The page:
URINARY INCONTINENCE [female]
Urinary Incontinence means loss of control of the bladder. This may be due to infection, medicine, aging, poor pelvic muscle tone, bladder spasms, obesity or urinary retention.
STRESS INCONTINENCE is a special form of incontinence in women where the muscles and ligaments supporting the bladder have been stretched by pregnancy. Coughing, sneezing or laughing increases bladder pressure and may cause loss of urine.
URGE INCONTINENCE (also called "overactive bladder") is a sudden urge to urinate even though there may not be much urine in the bladder. The need to urinate often during the night is common. It is due to bladder spasms. It is a common cause of incontinence in both men and women.
Treatment of this condition depends on the cause. Infections of the bladder are treated with antibiotics. Urinary retention is treated with a bladder catheter. Stress incontinence can be treated with special exercises to strengthen muscles around the bladder, although sometimes surgery is required.
1) Avoid foods and drinks that may irritate the bladder (alcohol, caffeine, carbonated drinks, chocolate, citrus fruits and acidic fruits and juices).
2) Limit fluid intake to 6 to 8 cups a day.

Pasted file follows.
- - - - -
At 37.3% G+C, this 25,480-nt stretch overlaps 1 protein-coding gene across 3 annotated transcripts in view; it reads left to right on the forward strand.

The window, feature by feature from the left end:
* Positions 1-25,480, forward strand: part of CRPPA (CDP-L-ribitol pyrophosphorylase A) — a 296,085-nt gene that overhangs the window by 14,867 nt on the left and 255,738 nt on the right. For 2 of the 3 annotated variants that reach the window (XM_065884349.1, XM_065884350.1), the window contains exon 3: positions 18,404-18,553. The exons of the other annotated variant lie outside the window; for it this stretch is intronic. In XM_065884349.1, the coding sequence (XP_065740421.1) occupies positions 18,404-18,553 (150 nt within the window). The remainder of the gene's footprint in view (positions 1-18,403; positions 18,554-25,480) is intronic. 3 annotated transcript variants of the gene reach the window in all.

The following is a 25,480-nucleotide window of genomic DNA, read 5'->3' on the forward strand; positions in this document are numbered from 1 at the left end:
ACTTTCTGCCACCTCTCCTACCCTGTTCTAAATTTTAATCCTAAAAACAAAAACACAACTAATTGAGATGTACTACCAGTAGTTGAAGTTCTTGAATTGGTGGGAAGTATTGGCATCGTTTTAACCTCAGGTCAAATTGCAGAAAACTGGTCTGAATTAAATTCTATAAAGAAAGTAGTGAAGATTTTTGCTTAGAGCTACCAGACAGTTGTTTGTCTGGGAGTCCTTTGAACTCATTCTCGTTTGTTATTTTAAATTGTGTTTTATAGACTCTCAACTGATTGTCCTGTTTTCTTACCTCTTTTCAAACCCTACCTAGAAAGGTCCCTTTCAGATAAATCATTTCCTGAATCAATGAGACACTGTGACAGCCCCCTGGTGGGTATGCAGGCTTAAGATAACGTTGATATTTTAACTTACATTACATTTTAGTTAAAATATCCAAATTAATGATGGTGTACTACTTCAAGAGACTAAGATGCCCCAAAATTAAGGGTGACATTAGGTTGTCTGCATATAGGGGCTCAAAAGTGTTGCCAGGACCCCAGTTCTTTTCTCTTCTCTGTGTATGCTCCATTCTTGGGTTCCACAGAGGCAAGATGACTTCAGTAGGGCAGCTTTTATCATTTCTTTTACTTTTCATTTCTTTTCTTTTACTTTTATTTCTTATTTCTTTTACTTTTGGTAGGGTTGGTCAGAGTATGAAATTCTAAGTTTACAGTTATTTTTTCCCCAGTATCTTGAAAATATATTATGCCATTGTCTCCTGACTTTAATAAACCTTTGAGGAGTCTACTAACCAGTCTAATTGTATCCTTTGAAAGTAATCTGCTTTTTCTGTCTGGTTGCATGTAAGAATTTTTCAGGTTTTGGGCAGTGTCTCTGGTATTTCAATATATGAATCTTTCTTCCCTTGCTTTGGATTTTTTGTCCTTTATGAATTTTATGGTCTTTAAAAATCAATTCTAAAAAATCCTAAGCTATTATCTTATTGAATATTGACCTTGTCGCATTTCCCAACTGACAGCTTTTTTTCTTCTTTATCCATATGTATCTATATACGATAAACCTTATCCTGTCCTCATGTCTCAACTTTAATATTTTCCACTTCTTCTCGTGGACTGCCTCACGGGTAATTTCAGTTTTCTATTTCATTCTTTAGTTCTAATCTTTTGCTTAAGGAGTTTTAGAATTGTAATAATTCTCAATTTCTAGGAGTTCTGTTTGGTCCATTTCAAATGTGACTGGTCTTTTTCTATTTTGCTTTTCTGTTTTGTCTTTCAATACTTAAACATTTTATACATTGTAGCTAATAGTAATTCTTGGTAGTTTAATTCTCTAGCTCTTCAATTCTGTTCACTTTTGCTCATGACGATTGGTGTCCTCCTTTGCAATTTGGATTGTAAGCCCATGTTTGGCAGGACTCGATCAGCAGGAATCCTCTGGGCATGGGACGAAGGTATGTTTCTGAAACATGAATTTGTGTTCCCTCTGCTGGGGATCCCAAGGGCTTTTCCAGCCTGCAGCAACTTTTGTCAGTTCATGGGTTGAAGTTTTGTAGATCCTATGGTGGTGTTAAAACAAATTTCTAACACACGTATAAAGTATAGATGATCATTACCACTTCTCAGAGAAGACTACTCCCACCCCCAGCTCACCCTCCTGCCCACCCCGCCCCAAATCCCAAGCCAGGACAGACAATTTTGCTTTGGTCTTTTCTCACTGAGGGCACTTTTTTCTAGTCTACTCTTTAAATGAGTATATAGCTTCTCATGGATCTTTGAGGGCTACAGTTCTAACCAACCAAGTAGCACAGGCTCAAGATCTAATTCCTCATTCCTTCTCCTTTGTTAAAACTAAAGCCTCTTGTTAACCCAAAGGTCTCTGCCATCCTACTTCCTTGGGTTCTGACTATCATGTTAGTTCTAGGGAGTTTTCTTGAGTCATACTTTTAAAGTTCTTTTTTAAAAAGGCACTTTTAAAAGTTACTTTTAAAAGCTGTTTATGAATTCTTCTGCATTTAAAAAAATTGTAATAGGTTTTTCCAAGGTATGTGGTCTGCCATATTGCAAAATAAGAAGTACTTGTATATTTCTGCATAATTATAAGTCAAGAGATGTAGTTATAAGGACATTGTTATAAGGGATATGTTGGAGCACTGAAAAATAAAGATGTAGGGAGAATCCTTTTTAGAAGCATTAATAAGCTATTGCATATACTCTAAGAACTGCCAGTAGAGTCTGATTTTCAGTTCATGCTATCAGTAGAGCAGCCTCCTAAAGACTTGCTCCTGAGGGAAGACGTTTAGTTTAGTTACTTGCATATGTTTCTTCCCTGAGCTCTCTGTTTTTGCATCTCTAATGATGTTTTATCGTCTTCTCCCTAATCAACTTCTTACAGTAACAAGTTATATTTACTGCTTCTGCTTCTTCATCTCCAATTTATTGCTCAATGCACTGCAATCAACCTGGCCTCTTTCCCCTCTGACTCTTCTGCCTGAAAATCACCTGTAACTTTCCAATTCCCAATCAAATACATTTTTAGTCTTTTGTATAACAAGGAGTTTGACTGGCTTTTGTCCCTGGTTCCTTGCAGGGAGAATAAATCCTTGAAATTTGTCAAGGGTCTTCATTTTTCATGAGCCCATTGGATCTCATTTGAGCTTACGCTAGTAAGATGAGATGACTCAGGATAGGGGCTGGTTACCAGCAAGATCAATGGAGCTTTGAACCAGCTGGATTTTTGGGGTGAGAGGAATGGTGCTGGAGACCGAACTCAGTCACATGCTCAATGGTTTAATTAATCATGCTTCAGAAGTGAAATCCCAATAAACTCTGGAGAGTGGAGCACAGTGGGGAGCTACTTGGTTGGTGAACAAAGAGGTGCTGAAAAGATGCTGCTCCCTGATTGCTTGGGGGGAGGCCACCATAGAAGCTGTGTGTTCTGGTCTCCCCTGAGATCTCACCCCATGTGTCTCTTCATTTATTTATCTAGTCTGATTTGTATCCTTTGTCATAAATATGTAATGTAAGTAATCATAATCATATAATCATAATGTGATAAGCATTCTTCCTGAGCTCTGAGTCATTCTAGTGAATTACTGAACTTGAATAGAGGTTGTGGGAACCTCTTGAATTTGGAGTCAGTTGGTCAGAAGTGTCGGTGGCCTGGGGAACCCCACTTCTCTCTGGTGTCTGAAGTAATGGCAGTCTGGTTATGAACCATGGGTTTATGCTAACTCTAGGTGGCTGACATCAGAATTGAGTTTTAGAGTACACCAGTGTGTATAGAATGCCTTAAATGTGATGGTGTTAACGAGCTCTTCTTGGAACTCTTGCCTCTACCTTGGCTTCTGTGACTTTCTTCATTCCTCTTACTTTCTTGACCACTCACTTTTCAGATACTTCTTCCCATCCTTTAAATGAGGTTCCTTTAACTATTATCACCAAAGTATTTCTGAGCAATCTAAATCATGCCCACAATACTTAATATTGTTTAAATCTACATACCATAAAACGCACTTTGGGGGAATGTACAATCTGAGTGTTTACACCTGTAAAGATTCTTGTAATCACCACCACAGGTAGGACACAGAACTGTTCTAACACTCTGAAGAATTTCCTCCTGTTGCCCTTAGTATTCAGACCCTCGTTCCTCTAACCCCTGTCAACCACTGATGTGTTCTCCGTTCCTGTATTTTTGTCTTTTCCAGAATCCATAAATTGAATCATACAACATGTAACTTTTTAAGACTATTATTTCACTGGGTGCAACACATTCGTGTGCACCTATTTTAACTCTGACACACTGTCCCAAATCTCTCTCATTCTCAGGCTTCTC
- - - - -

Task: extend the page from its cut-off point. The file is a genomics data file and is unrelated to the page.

3) Lose weight if you are overweight. This will reduce your symptoms.
4) If your problem is stress incontinence, talk to your doctor about Kegel exercises to strengthen the muscles around the bladder.
5) If necessary, wear absorbent pads to catch urine.
6) Bathe daily to maintain good hygiene and prevent odors and skin irritation from contact with urine.
7) If an antibiotic was prescribed to treat a bladder infection, be sure to take it until finished, even if you are feeling better before then.
8) If a bladder catheter was left in place, it is important to keep the bacteria from getting into the collection bag. Use a leg band to secure the drainage tube, so it does not pull on the catheter. Drain the collection bag when it becomes full using the drain spout at the bottom of the bag. Do not disconnect the bag from the catheter.
FOLLOW UP with your doctor or this facility as advised. If a catheter was left in place, it will need to be removed or changed soon.
GET PROMPT MEDICAL ATTENTION if any of the following occur:
-- Fever of 99.5 F (orally)
-- Bladder pain or fullness
-- Abdominal swelling, nausea or vomiting or back pain
-- Catheter falls out or stops draining (no urine from catheter in six hours)
-- Weakness, dizziness or fainting